What’s Most Important for Success with Enterprise 2.0?

I spoke earlier this week at the FASTForward conference in Orlando, and used the opportunity to toss out some conjectures about the factors that differentiate successful Enterprise 2.0 deployments from unsuccessful ones. These conjectures were not developed from any rigorous or comprehensive research, but instead are the inductive result of my work over the past two years to understand the use of emergent social software platforms in pursuit of business goals. I can’t claim that they’re complete, 100% correct, or ‘better’ than anyone else’s hypotheses. I present them at this point primarily to get the ideas out there, to stimulate discussion, and perhaps to provide some guidance.

I divide these conjectures into three areas: aspects of the technologies deployed, support for the deployment initiative itself, and the culture of the deploying company. I’ll expand on each of these areas and the individual conjectures in later posts. For now I just wanted to list them so that people can react.

In the lists below bold type denotes importance  —  things that are especially important to get right in order to succeed with E2.0. Italics denote difficulty —  aspects of technology, initiatives, and culture that seem to be particularly hard to get right.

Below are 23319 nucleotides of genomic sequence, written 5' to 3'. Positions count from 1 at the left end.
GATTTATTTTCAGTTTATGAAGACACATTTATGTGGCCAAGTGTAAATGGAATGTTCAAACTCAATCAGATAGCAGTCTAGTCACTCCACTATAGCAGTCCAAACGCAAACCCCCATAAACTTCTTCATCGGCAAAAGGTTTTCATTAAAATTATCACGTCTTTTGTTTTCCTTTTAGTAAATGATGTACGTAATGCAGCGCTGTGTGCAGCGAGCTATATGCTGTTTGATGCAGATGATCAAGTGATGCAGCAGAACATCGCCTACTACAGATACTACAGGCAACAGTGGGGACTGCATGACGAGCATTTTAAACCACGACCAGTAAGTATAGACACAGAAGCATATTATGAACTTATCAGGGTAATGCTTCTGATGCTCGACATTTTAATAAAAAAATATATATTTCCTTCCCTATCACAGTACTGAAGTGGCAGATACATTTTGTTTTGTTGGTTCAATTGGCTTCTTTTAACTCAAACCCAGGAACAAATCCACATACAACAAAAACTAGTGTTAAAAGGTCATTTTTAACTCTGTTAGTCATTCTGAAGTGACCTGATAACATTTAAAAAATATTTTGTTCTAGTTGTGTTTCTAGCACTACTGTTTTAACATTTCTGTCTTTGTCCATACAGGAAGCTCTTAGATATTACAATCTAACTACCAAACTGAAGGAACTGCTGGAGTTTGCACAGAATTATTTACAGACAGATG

More on all of this will come later. For now, take a look and let us know what you think. Are any of these just plain wrong, or badly off base? Are the lists missing anything critical? Do you agree with the assessments of difficulty and importance, or do you have very different views? Leave a comment, please, and let us know.

Enterprise 2.0 is more likely if…


  • Tools are intuitive and easy to use
  • Tools are egalitarian and freeform
  • Borders seem appropriate to users
  • At least some of the tools are explicitly social
  • The toolset is quickly standardized

Support for the Initiative

  • Incentives exist, and are soft
  • Excellent gardeners exist
  • Patient and dedicated evangelists exist
  • Energy and activity are primarily bottom-up
  • Effort has official and unofficial support from the top
  • Goals are clear and well-explained


  • People are trusted
  • Slack exists in the workweek
  • Helpfulness has been the norm
  • Top management supports lateralization
  • There are lots of young people
  • There is pent-up demand for better information sharing